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I've been struggling with this problem for weeks, and couldn't find an appropriate algorithm to solve it. Could you guys please give me some advices or suggestions in addressing this question. Or if you know anyone who could answer this question, please send it to them. I really need the solution as I have been trying to figure it out for quite long time :| Many thanks!

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As can be seen in the picture, I have more than 200 lines in 3D. They consist of 3 different groups of lines, and the common property of the lines in each group is that they pass close to the same point. However, in this problem, we don't know which line belongs to which group. What is given are only the 3D coordinates $(x,y,z)$ of the 2 ends of all the lines.

My job is to find an algorithm to match/fit/register a triangle (a rigid body) to those lines such that the sum of the sum of distances between 3 vertexes of the triangle and their corresponding lines is minimized. In some cases, one vertex may be the closest point in a group, but the other vertexes would be dragged further away from their corresponding lines (because they are in a rigid body), thus this sum will not be minimal. What I need is the best positions of the 3 vertexes (the best fit of the triangle) to minimize the global sum.

In conclusion, given more than 200 sets of $(x_1,y_1,z_1,x_2,y_2,z_2)$ (which are coordinates of 2 ends of a line), I need to find the best positions of 3 vertexes of a triangle to fit in those lines (given the relative distance between the 3 vertexes).

Without the rigid-body condition, I have successfully determined the positions of the 3 independent points using the Expectation-Maximization (EM) clustering algorithm. However, sometimes 2 or 3 points are assigned to the same position. Then, I realized I had forgotten the "rigid-body" condition. With this added condition, this error will not occur. In the EM algorithm, I can derive the formula for each repositioning step for each point. But when it comes to a rigid-body, I don't know how to figure out the translation and rotation matrix to fit the triangle to the lines.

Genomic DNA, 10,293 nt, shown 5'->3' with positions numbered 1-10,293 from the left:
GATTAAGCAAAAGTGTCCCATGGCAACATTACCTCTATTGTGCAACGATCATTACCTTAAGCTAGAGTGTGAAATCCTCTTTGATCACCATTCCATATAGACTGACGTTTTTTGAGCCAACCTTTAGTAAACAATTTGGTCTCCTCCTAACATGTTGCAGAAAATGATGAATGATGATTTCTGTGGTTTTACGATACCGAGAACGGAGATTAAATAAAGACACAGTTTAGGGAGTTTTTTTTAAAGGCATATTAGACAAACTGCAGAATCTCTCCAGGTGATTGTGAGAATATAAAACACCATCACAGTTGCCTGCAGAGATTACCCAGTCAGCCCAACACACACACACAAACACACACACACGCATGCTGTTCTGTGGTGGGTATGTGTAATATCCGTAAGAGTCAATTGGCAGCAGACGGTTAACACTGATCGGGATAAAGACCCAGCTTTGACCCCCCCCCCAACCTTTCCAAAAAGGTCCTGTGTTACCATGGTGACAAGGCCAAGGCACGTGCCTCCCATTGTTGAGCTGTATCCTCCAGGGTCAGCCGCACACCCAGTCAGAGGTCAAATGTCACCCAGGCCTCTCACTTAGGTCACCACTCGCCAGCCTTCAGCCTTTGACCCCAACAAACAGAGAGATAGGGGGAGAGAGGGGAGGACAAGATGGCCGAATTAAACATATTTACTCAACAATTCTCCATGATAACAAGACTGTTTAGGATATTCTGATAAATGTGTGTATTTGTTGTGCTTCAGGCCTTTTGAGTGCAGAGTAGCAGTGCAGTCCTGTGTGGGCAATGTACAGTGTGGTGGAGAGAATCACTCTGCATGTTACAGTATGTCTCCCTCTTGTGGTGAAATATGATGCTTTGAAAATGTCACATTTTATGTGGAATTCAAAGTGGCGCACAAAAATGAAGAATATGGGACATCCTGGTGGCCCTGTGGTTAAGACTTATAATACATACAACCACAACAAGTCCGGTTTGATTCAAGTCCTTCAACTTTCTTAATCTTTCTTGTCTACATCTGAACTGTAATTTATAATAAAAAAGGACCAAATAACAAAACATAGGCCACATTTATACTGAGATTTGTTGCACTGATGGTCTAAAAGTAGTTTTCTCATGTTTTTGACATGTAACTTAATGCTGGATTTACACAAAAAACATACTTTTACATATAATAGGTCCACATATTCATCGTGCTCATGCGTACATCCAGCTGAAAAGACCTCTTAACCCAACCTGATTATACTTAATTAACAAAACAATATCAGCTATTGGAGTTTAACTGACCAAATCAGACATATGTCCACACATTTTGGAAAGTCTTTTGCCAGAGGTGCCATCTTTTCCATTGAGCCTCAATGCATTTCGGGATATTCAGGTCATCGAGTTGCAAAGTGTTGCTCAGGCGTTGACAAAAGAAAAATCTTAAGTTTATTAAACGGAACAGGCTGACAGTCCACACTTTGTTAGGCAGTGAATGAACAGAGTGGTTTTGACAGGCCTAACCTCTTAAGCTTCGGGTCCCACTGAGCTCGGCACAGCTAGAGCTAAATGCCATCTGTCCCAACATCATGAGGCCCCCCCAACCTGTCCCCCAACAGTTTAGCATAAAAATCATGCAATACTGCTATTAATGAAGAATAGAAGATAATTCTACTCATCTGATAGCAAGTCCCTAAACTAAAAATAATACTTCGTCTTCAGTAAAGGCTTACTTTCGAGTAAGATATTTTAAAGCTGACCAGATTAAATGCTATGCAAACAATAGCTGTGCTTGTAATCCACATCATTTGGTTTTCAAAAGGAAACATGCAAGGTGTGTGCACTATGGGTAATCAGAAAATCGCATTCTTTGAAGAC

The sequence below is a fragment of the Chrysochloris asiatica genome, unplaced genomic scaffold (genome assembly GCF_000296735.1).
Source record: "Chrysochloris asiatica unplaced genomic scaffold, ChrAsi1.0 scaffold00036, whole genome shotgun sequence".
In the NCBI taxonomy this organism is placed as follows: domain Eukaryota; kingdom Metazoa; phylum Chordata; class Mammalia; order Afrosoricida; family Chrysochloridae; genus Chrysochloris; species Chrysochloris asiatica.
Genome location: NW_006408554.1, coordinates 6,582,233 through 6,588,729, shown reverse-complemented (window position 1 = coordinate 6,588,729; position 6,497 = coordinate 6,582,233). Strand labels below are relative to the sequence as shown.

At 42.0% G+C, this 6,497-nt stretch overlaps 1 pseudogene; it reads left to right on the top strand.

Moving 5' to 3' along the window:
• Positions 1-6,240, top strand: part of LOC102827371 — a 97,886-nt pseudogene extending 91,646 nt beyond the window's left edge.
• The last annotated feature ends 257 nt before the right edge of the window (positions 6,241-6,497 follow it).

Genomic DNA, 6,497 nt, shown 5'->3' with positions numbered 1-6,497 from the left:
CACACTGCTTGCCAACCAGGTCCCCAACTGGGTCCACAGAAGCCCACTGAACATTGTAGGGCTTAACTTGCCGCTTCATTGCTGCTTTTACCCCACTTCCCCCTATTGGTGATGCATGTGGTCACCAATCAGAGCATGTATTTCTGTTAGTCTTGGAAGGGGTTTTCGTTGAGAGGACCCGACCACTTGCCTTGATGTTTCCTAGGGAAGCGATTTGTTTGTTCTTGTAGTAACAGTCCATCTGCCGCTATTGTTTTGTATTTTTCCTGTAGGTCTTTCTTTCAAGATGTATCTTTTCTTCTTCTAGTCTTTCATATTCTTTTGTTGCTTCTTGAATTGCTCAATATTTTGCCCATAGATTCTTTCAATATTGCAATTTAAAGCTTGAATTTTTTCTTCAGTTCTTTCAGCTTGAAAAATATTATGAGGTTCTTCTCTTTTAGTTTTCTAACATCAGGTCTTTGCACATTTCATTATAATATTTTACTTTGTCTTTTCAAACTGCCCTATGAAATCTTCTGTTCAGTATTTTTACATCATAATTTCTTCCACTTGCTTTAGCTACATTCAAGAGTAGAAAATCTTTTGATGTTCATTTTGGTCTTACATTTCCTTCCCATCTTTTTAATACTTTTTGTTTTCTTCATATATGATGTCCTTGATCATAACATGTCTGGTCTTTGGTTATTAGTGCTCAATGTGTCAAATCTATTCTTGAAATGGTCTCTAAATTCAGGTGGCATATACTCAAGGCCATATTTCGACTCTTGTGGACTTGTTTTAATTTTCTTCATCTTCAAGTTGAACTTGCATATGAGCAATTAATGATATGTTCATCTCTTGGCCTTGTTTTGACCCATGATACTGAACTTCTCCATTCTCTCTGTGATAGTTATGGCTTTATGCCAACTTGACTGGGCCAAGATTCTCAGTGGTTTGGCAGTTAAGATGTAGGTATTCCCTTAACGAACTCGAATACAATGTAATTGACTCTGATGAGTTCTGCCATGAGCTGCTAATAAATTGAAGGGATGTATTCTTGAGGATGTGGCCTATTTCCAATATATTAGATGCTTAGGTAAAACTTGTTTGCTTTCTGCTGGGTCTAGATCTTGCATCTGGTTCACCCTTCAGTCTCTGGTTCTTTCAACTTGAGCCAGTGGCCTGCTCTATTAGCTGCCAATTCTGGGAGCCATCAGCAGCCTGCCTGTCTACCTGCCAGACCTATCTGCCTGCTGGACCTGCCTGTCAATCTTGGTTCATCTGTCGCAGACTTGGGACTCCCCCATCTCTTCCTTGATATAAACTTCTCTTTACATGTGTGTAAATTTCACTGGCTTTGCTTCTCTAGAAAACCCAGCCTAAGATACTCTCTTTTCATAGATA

Thank you for reading this post. Your help would be greatly appreciated!

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closed as not constructive by Kaveh Aug 30 '12 at 21:44

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  • $\begingroup$ you seem to have a modelling problem rather than an algorithms problem. In other words, what's wrong with the following approach: use $k$-means with k=3 to find the centers, and then use the standard SVD trick to find the rigid transformation that matches the triangle to the three centers. In particular, what role are the edges of the triangle playing in this problem ? $\endgroup$ – Suresh Venkat Aug 30 '12 at 16:00
  • $\begingroup$ cross-posted on MO and MSE $\endgroup$ – Kaveh Aug 30 '12 at 21:42
  • $\begingroup$ It appears that you have crossposted this question simultaneously. While we don't mind a question being reposted, our site policy only permits a repost after sufficient time has passed and you have not obtained the desired answer elsewhere. I am closing the question since simultaneous crossposting duplicates effort and fractures discussion. Please wait a few days and then if your question is still not answered request a reopening by flagging the question for moderator attention (after summarizing relevant discussions from other sites). $\endgroup$ – Kaveh Aug 30 '12 at 21:43